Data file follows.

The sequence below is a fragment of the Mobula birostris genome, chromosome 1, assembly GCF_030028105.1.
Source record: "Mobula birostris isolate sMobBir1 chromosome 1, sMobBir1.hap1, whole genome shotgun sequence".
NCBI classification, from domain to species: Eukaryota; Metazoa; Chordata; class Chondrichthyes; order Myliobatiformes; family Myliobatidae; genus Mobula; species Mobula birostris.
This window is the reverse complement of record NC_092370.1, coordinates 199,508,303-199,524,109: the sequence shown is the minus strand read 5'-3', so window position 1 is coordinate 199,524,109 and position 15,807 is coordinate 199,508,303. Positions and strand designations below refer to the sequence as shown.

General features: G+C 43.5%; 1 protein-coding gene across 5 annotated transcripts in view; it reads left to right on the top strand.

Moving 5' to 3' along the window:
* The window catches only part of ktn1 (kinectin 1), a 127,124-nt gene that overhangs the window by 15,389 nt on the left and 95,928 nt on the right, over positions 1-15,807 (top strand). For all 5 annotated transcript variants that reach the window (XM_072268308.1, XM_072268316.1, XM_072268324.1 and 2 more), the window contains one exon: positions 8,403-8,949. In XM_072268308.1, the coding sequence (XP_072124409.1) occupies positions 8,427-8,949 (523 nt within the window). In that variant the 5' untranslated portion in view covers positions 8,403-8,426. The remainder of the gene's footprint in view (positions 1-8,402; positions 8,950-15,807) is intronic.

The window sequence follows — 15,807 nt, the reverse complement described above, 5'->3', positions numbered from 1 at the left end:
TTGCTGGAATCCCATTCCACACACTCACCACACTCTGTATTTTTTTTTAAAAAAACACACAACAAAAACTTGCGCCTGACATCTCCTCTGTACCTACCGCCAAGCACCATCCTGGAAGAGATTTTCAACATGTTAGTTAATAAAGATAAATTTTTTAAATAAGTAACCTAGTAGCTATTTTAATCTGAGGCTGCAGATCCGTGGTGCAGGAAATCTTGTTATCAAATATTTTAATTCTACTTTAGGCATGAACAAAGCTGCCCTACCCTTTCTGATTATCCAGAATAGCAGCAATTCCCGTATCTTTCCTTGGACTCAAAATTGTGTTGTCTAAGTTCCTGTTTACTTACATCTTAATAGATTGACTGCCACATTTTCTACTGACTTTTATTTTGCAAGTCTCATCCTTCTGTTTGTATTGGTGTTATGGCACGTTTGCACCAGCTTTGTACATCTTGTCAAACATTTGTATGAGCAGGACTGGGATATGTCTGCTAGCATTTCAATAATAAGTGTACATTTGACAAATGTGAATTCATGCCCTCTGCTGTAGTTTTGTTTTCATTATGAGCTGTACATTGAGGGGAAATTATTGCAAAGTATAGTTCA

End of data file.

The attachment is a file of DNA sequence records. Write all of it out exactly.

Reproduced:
The sequence below is a fragment of the Mobula birostris genome, chromosome 1, assembly GCF_030028105.1.
Source record: "Mobula birostris isolate sMobBir1 chromosome 1, sMobBir1.hap1, whole genome shotgun sequence".
NCBI classification, from domain to species: Eukaryota; Metazoa; Chordata; class Chondrichthyes; order Myliobatiformes; family Myliobatidae; genus Mobula; species Mobula birostris.
This window is the reverse complement of record NC_092370.1, coordinates 199,508,303-199,524,109: the sequence shown is the minus strand read 5'-3', so window position 1 is coordinate 199,524,109 and position 15,807 is coordinate 199,508,303. Positions and strand designations below refer to the sequence as shown.

General features: G+C 43.5%; 1 protein-coding gene across 5 annotated transcripts in view; it reads left to right on the top strand.

Moving 5' to 3' along the window:
* The window catches only part of ktn1 (kinectin 1), a 127,124-nt gene that overhangs the window by 15,389 nt on the left and 95,928 nt on the right, over positions 1-15,807 (top strand). For all 5 annotated transcript variants that reach the window (XM_072268308.1, XM_072268316.1, XM_072268324.1 and 2 more), the window contains one exon: positions 8,403-8,949. In XM_072268308.1, the coding sequence (XP_072124409.1) occupies positions 8,427-8,949 (523 nt within the window). In that variant the 5' untranslated portion in view covers positions 8,403-8,426. The remainder of the gene's footprint in view (positions 1-8,402; positions 8,950-15,807) is intronic.

The window sequence follows — 15,807 nt, the reverse complement described above, 5'->3', positions numbered from 1 at the left end:
TTGCTGGAATCCCATTCCACACACTCACCACACTCTGTATTTTTTTTTAAAAAAACACACAACAAAAACTTGCGCCTGACATCTCCTCTGTACCTACCGCCAAGCACCATCCTGGAAGAGATTTTCAACATGTTAGTTAATAAAGATAAATTTTTTAAATAAGTAACCTAGTAGCTATTTTAATCTGAGGCTGCAGATCCGTGGTGCAGGAAATCTTGTTATCAAATATTTTAATTCTACTTTAGGCATGAACAAAGCTGCCCTACCCTTTCTGATTATCCAGAATAGCAGCAATTCCCGTATCTTTCCTTGGACTCAAAATTGTGTTGTCTAAGTTCCTGTTTACTTACATCTTAATAGATTGACTGCCACATTTTCTACTGACTTTTATTTTGCAAGTCTCATCCTTCTGTTTGTATTGGTGTTATGGCACGTTTGCACCAGCTTTGTACATCTTGTCAAACATTTGTATGAGCAGGACTGGGATATGTCTGCTAGCATTTCAATAATAAGTGTACATTTGACAAATGTGAATTCATGCCCTCTGCTGTAGTTTTGTTTTCATTATGAGCTGTACATTGAGGGGAAATTATTGCAAAGTATAGTTCA